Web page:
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DiscoverDiscover

Discover December 2018

Discover Magazine will amaze you, enlighten you, and open your eyes to the awe and wonder of science and technology. Discover reveals secrets, solves mysteries, and debunks old myths. Discover shares new findings and shows you what makes our universe tick.

Country:
United States
Language:
English
Publisher:
Kalmbach Publishing Co. - Magazines
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$30.60
10 Issues

IN THIS ISSUE

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a dose of patience

A core tenet of yoga is the inherent connection between the mind and body. What happens in the brain can manifest in the gut, shoulders or lower back. This was only too apparent one recent Sunday morning in yoga class. My hips were talking, not happy about merely sitting cross-legged on the floor. The hips often reflect — and hold onto — our stress. And when that happens, yoga poses become exercises in patience, working through and accepting the tightness in both body and brain. For researchers and clinicians who study Alzheimer’s and other neurodegenerative diseases, it’s been one long exercise in patience. After watching pharmaceutical companies chase supposed one-drug solutions, a growing number of physicians are focusing on a whole-body, systemic approach to Alzheimer’s. How do we sleep? How do we…

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Common Misconception (“Tongue Twister,” September 2018) The Vital Signs feature in this issue perpetuates a misconception with an unfortunate and undeserved stigma. The article correctly notes that the herpes simplex virus, specifically herpes simplex type 1, is the common cause of both herpes encephalitis and common fever blisters. However, it is not commonly a sexually transmitted disease, but rather transmitted by oral secretions or skin-to-skin contact. Kissing and sharing eating and drinking utensils, plus any other contact with infected oral secretions, are typical ways the virus is acquired. It may also be shed in the saliva whether or not a fever blister is present. Although it can be transmitted sexually, that is not the usual route of acquisition for this very common virus. Herpes simplex type 2, on the other hand, is the usual…

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Under Pressure People aren’t the only ones capable of peer pressure, it seems. A recent study says robots can influence kids as young as 7. We covered the news on our website, where it sparked quite the debate. John Little - omegashock - com: So, this means that the mainstream media and “mainstream” social media really do have the power to manipulate — especially the young. And yes, this holds true for adults, too — just somewhat less. It’s a “brave new world” out there, kids — the Orwell version. Atlas Shrugged: This isn’t limited to robots — kids can be influenced by anything. Woodsy the Owl was designed to influence kids not to pollute — don’t throw that trash on the ground, Dad, Woodsy the Owl says to give a hoot! Don’t pollute! Ditto, Smokey…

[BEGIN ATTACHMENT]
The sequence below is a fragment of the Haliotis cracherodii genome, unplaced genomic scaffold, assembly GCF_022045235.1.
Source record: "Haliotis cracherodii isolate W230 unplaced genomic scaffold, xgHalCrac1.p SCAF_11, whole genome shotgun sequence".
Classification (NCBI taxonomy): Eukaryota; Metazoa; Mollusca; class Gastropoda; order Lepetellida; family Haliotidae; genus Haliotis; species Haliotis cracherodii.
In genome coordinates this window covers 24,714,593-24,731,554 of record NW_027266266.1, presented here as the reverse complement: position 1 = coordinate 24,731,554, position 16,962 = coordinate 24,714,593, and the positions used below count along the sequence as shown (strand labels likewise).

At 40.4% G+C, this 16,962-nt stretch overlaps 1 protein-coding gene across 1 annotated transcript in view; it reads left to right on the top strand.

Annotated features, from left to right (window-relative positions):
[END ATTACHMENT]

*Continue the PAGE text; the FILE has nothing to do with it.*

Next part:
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that robot feeling

No eyes are no problem for the dog-sized robot Cheetah 3, which adeptly climbed stairs during a test run at MIT earlier this year. The 90-pound machine, a creation of mechanical engineer Sangbae Kim and his team, doesn’t need to rely on cameras or other external sensors. Instead, the robot understands its environment using internal gyroscopes and accelerometers, plus a precise sense of leg position. Cheetah 3 can leap to a 30-inch platform, navigate irregular terrain and stay balanced if shoved.…

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eyewitness to geology

AT YOSEMITE NATIONAL PARK IN CALIFORNIA, granitelike towers loom over the park’s main valley. But one monolith stands out: Half Dome, which, with its curved, peeling layers, looks a bit like an onion. Until recently, experts weren’t sure what caused these layers to peel and fracture, but new research in the journal Nature Communications suggests hot days are to blame. High temps cause the stone to expand and sometimes fracture into layers. The event that helped inspire the Nature Communications paper came after a hot summer’s day at a different, much smaller dome near Yosemite. There, Scott Lewis, an engineering geologist and one of the paper’s authors, went to assess a dam damaged by such a fracturing event. On site, he witnessed something few ever have. IN HIS OWN WORDS … Myself…

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books

NINE PINTS A Journey Through the Money, Medicine, and Mysteries of Blood By Rose George Don’t be squeamish about picking up this lively investigation of everything from medicinal leeches to blood-borne pathogens to profiting off plasma. George’s sanguine writing is flush with fascinating details. EINSTEIN’S MONSTERS The Life and Times of Black Holes By Chris Impey Astronomer Impey’s accessible approach breaks down complex scientific concepts with ease and flair, name-checking everyone from Edgar Allen Poe to Pink Floyd as he lays out what we think we know about black holes — and what remains mysterious. TURNED ON Science, Sex and Robots By Kate Devlin A chance conversation in a pub while attending a conference led Devlin down what might sound like a dark alley: the world of sex robots. But the AI researcher’s quest is full of humor and candor as…

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